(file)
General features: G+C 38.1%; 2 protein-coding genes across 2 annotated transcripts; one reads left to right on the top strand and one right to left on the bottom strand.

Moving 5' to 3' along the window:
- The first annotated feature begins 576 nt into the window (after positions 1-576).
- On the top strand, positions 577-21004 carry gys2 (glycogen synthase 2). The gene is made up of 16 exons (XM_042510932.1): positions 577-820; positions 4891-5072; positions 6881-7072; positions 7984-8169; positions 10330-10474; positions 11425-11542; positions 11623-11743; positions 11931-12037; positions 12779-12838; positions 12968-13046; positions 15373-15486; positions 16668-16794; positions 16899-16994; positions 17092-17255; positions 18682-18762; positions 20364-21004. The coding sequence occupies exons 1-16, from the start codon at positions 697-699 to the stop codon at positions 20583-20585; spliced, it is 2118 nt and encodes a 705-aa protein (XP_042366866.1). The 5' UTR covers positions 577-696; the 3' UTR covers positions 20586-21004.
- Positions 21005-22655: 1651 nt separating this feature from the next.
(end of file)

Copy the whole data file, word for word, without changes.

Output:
General features: G+C 38.1%; 2 protein-coding genes across 2 annotated transcripts; one reads left to right on the top strand and one right to left on the bottom strand.

Moving 5' to 3' along the window:
- The first annotated feature begins 576 nt into the window (after positions 1-576).
- On the top strand, positions 577-21004 carry gys2 (glycogen synthase 2). The gene is made up of 16 exons (XM_042510932.1): positions 577-820; positions 4891-5072; positions 6881-7072; positions 7984-8169; positions 10330-10474; positions 11425-11542; positions 11623-11743; positions 11931-12037; positions 12779-12838; positions 12968-13046; positions 15373-15486; positions 16668-16794; positions 16899-16994; positions 17092-17255; positions 18682-18762; positions 20364-21004. The coding sequence occupies exons 1-16, from the start codon at positions 697-699 to the stop codon at positions 20583-20585; spliced, it is 2118 nt and encodes a 705-aa protein (XP_042366866.1). The 5' UTR covers positions 577-696; the 3' UTR covers positions 20586-21004.
- Positions 21005-22655: 1651 nt separating this feature from the next.